Lynn Gray
Deacon, Morning Star Baptist of Meeker, OK
Member, BGCO Historical Commission

“I am honored to have the privilege of writing this preface, but my authorship might seem incongruous to some readers. They know of my love, respect, and friendship with Paige Patterson., but will scratch their heads at the thought of a committed Calvinist praising the man who would far prefer the influence of the Anabaptists in our midst.

I am a Baptist and a thankful Southern Baptist. I stand indebted to the Radical Reformation in ways that cannot fully be calculated. Though Reformed in soteriology, I recognize that my decidedly Baptist ecclesiology has far more in common with the Anabaptists. I stand with the Anabaptists in their insistence on the baptism of believers only and the necessity of the personal confession of faith in Christ. I reject Calvin’s understanding of church and state and side without apology with those who died at the hands of those used the states as an instrument of the church, or the church as an instrument of the state. I stand with them on the sole final authority of Scripture, even when it means standings against the received tradition.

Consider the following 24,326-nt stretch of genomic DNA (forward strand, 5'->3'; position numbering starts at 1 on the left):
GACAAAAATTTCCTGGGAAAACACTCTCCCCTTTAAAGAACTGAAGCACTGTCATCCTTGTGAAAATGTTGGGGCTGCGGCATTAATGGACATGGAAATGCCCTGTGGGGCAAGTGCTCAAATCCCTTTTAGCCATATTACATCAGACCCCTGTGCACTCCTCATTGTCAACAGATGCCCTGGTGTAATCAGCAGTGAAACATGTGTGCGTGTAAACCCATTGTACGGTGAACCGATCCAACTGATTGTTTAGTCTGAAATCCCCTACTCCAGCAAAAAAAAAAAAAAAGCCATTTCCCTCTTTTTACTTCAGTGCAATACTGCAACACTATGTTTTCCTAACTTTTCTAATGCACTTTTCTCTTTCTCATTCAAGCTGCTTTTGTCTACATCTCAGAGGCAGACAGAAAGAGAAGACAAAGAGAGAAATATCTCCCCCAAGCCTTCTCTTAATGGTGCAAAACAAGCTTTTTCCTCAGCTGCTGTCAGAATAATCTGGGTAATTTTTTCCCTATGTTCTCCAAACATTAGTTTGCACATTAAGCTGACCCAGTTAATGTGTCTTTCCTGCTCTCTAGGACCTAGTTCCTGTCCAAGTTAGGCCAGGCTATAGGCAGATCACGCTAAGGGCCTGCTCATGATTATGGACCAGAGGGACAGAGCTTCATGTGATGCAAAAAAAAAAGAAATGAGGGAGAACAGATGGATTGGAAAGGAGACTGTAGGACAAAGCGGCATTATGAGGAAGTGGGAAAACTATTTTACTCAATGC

If this seems incongruous, just remember this wonderful collection honors a gun-toting Anabaptist. Enough said.” – Dr Al Mohler


When I read the stories of these radical reformers, it is such a stark contrast to what I now call the “political” (church/state) reformers. For the former, it had nothing to do with power or control over people but seeking and living out truth at a great cost to themselves and their families.

    Lynn Gray


    I suspect you would agree that many of the magisterial reformers also paid dearly for their convictions.

    It would seem we as Southern Baptists owe much to all of these reformers both magisterial and radical.



Magisterial reformers are still trying to snuff out the Anabaptist spirit.

    Lynn Gray


    Who are these modern day magisterial reformers who are trying to “snuff out the Anabaptist spirit” and how exactly are they attempting to do this?


Rick Patrick

Thank you, Ron Hale, for another installment of historical awesomeness.

Leslie Puryear

Excellent article, Ron. The truth is out there and you’re telling it.

Ben Simpson


Interesting as always. It was a pleasure to finally meet you in person at the TBC! Blessings!

Ron F. Hale

Thanks — and it was good chatting with you at the TBC; it was a great time of challenge through the preaching, worship, and fellowship.

Leave a Comment:

All fields with “*” are required

 characters available